Monday, September 13
Baltimore Museum of Art Gets Mellon Foundation Grant for ‘Radical Change’
The Andrew W. Mellon Foundation has given the Baltimore Museum of Art a $150,000 grant intended to achieve greater diversity and equity at the institution. To obtain this, members of the museum’s staff will think through the structures of Western institutions and attempt to overhaul them. “In 2018, the BMA committed to an honest evaluation of its own practices and, over the course of the past several years, we have made strides in shifting our presenting and collecting strategies, as well as the makeup of and investment in our staff, board, and audiences,” Baltimore Museum director Christopher Bedford said in a statement. “We recognize, though, we have not achieved the radical change that we know to be necessary. The Mellon Initiative is an exciting opportunity to further our vision by asking and exploring challenging questions in service to creating a better, equitable, and more thoughtful museum.”
Park Avenue Armory Names Tavia Nyong’o as Curator
The Park Avenue Armory in New York has appointed Tavia Nyong’o as curator of public programming. Nyong’o is a leading scholar on performance art and is currently the chair and professor of theater and performance studies at Yale University, a position he will continue to hold. In addition to serving as editor-at-large for Duke University Press’s journal Social Text, he has published several books, including Afro-Fabulations: The Queer Drama of Black Life and The Amalgamation Waltz: Race, Performance, and the Ruses of Memory, and is a contributor to Artforum, Texte Zur Kunst, and the LA Review of Books. In a statement, Rebecca Robertson, the organization’s executive producer, said, “Tavia will be instrumental in furthering the Armory’s role as an adventurous, relevant, artist-driven organization where artists catalyze robust and often challenging encounters with the most important issues today.”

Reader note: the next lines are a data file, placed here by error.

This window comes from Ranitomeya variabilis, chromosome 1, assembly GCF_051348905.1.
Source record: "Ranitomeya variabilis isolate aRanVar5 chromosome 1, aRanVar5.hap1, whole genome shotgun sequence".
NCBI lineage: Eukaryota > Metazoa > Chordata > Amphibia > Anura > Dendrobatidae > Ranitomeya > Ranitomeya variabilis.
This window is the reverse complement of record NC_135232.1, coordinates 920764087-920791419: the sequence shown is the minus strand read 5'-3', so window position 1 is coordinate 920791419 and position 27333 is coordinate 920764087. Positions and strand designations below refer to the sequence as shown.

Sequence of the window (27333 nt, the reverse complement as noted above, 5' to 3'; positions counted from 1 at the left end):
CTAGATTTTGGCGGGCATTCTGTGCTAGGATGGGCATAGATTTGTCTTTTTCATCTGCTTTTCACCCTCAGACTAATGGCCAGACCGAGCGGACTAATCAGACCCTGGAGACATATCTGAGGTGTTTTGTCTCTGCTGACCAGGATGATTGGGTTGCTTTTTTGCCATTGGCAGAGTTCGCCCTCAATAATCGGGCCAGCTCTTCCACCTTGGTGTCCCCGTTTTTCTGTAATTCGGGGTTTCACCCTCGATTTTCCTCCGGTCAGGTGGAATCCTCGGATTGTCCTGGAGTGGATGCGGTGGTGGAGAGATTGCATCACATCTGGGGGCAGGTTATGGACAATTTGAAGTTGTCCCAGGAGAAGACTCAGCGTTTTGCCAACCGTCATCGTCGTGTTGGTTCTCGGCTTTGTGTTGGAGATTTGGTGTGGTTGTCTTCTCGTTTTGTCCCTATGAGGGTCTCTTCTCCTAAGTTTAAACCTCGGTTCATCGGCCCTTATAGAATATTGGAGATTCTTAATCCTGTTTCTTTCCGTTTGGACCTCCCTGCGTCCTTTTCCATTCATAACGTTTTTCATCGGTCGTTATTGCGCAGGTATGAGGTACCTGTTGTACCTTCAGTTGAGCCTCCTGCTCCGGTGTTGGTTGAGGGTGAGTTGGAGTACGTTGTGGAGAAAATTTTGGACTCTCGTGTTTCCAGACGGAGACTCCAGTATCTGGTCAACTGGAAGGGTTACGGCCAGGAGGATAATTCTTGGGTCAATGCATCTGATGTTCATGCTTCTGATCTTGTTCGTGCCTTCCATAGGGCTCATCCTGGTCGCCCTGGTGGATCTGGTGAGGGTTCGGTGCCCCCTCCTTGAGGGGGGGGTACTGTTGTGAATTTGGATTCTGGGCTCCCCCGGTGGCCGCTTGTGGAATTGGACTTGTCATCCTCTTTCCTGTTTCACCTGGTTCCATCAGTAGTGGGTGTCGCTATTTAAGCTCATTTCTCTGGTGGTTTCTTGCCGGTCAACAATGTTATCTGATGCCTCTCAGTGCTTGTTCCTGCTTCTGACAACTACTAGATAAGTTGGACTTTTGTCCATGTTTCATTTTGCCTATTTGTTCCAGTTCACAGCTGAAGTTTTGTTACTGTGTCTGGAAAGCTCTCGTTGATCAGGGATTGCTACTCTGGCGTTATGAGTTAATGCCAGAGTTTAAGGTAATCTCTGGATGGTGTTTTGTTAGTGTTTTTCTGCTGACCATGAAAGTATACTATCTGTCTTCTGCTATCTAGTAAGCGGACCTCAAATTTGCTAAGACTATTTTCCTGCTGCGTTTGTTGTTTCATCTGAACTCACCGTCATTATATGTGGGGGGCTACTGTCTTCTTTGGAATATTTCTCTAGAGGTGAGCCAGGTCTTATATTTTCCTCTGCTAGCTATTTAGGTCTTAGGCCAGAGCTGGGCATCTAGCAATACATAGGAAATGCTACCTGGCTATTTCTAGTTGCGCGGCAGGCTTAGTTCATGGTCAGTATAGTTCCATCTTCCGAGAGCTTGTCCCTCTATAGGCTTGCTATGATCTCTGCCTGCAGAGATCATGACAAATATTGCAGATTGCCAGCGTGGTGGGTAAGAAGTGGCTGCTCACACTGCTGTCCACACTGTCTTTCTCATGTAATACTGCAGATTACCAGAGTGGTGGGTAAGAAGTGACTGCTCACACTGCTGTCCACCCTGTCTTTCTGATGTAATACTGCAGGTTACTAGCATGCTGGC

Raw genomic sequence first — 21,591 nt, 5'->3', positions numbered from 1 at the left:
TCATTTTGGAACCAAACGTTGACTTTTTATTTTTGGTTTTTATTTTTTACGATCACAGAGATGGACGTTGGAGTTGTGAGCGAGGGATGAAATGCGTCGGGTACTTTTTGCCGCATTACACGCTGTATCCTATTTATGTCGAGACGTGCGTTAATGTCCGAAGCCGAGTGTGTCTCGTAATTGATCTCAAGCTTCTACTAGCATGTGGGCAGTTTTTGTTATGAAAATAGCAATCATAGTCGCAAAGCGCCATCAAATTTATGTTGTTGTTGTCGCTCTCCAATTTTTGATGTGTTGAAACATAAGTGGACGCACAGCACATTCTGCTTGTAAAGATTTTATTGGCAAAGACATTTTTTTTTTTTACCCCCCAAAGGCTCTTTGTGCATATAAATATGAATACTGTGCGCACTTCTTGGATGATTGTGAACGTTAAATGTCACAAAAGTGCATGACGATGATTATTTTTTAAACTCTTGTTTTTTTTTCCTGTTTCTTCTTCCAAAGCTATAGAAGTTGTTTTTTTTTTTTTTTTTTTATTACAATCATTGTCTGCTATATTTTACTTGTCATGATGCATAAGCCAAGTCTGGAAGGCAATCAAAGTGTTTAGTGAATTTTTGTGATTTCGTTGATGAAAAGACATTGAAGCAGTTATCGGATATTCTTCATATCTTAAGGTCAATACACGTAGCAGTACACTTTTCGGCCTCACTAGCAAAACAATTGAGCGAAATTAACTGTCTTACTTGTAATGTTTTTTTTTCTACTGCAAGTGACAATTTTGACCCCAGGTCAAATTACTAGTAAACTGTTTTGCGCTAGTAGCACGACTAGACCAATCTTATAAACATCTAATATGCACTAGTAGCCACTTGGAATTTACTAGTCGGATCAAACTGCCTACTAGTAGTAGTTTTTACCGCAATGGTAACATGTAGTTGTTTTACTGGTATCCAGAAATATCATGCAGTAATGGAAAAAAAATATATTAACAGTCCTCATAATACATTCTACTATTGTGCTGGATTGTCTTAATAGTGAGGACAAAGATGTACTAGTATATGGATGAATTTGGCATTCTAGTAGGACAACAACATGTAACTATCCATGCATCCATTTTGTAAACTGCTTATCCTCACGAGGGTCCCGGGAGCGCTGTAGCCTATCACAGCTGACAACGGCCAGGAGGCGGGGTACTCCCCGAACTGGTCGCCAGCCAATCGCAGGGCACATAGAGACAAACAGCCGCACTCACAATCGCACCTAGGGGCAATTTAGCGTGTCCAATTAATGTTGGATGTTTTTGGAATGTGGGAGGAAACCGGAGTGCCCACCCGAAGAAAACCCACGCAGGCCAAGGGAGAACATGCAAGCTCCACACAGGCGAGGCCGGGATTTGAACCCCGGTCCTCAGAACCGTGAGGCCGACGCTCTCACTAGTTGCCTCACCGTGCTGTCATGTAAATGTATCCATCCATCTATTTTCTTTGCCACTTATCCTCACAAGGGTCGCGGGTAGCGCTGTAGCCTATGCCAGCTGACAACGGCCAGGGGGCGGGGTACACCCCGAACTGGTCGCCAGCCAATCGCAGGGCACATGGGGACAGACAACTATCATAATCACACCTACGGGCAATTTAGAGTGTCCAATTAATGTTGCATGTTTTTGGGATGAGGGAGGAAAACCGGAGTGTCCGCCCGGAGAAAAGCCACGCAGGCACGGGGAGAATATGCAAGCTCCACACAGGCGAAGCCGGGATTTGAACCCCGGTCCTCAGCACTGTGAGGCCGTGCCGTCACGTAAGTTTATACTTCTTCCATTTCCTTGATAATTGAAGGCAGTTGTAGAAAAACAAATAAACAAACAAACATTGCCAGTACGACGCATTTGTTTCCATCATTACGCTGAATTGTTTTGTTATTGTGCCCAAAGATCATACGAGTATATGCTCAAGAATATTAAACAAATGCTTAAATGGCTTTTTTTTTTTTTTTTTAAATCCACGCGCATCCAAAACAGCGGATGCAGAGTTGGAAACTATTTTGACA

LACMA Receives 109-Work Promised Gift of Indigenous American Art
The Los Angeles County Museum of Art has received a promised gift of 109 artworks by Indigenous American artists, including Southwestern ceramics, Pomo feather baskets, and carvings from the Pacific Northwest. The works were promised to LACMA by the Reiter family. “In promising these works to LACMA, the Reiters wish to share with the wider public the powerful stories and artistic legacies of Indigenous American artists that so inspired them,” the museum wrote in a blog post.
Bonhams Appoints Molly Ott Ambler as Head of the Fine Art Division in U.S.
Molly Ott Ambler has been appointed head of Bonhams fine art division in the U.S. In her new position, Ambler will oversee the auction house’s post-war and contemporary art, Impressionist & modern art, and American art departments. She previously served as the house’s director of Impressionist and modern art, a role she assumed in 2019. In May 2021, she facilitated the $10.8 million sale of Picasso’s Femme au béret mauve (1937). “Having spearheaded teams that have consigned some of the most valuable paintings ever offered at Bonhams,” said the house’s CEO Bruno Vinciguerra in a statement, “Her track record since she has been at Bonhams speaks for itself.”
JOAN Executive Director to Step Down
The Los Angeles–based arts space JOAN announced that its cofounder Summer Guthery will step down from her role as executive director. She is leaving for a position at a New York City–based nonprofit, which will her hire later this fall. Hannah Spears, the organization’s assistant curator, will serve as interim director while JOAN searches for a permanent executive director. Guthery has been instrumental in transforming JOAN into one of L.A.’s most closely watched alternative spaces since its founding in 2015, mounting shows and performances by the likes of Ann Hirsch, Alison O’Daniel, Ajay Kurian, Aura Rosenberg, Clarissa Tossin, and more.
Janet Taylor Pickett Is Now Represented by Jennifer Baahng Gallery
Jennifer Baahng Gallery in New York now represents artist Janet Taylor Pickett. Taylor Pickett focuses on telling stories about the role Black women played in the Underground Railroad and the Great Migration using painting and collage. Her work has been collected by Kamala Harris and currently hangs in the Vice President’s office in Washington, D.C. The artist will be presenting selected works from the 1980s to the present at a solo show at the Baahng Gallery opening on September 14.